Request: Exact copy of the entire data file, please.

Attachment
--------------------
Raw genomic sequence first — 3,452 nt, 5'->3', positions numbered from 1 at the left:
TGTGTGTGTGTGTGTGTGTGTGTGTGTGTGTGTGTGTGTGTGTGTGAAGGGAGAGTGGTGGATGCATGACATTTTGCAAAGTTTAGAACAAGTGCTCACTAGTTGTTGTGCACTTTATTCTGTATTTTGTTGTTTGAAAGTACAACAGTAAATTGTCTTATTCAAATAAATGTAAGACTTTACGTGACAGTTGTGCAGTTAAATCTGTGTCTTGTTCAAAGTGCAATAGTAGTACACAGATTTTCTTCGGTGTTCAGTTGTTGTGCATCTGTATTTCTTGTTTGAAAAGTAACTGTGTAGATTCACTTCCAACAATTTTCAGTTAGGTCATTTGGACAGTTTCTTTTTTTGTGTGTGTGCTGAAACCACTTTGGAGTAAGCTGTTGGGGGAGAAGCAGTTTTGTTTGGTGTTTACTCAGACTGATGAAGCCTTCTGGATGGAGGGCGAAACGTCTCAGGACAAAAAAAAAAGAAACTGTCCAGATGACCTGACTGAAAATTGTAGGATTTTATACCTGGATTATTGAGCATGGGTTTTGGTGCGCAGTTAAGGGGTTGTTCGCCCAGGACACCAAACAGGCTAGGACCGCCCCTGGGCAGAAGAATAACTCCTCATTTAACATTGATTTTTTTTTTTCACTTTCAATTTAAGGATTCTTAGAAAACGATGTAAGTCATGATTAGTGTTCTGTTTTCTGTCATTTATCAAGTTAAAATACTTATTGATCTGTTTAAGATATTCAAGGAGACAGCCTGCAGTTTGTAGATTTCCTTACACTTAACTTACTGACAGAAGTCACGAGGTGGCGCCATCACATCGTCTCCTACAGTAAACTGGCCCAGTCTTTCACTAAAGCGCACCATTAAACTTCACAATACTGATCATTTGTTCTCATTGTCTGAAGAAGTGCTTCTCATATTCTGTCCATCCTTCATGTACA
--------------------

Raw genomic sequence first — 3,452 nt, 5'->3', positions numbered from 1 at the left:
TGTGTGTGTGTGTGTGTGTGTGTGTGTGTGTGTGTGTGTGTGTGTGAAGGGAGAGTGGTGGATGCATGACATTTTGCAAAGTTTAGAACAAGTGCTCACTAGTTGTTGTGCACTTTATTCTGTATTTTGTTGTTTGAAAGTACAACAGTAAATTGTCTTATTCAAATAAATGTAAGACTTTACGTGACAGTTGTGCAGTTAAATCTGTGTCTTGTTCAAAGTGCAATAGTAGTACACAGATTTTCTTCGGTGTTCAGTTGTTGTGCATCTGTATTTCTTGTTTGAAAAGTAACTGTGTAGATTCACTTCCAACAATTTTCAGTTAGGTCATTTGGACAGTTTCTTTTTTTGTGTGTGTGCTGAAACCACTTTGGAGTAAGCTGTTGGGGGAGAAGCAGTTTTGTTTGGTGTTTACTCAGACTGATGAAGCCTTCTGGATGGAGGGCGAAACGTCTCAGGACAAAAAAAAAAGAAACTGTCCAGATGACCTGACTGAAAATTGTAGGATTTTATACCTGGATTATTGAGCATGGGTTTTGGTGCGCAGTTAAGGGGTTGTTCGCCCAGGACACCAAACAGGCTAGGACCGCCCCTGGGCAGAAGAATAACTCCTCATTTAACATTGATTTTTTTTTTTCACTTTCAATTTAAGGATTCTTAGAAAACGATGTAAGTCATGATTAGTGTTCTGTTTTCTGTCATTTATCAAGTTAAAATACTTATTGATCTGTTTAAGATATTCAAGGAGACAGCCTGCAGTTTGTAGATTTCCTTACACTTAACTTACTGACAGAAGTCACGAGGTGGCGCCATCACATCGTCTCCTACAGTAAACTGGCCCAGTCTTTCACTAAAGCGCACCATTAAACTTCACAATACTGATCATTTGTTCTCATTGTCTGAAGAAGTGCTTCTCATATTCTGTCCATCCTTCATGTACA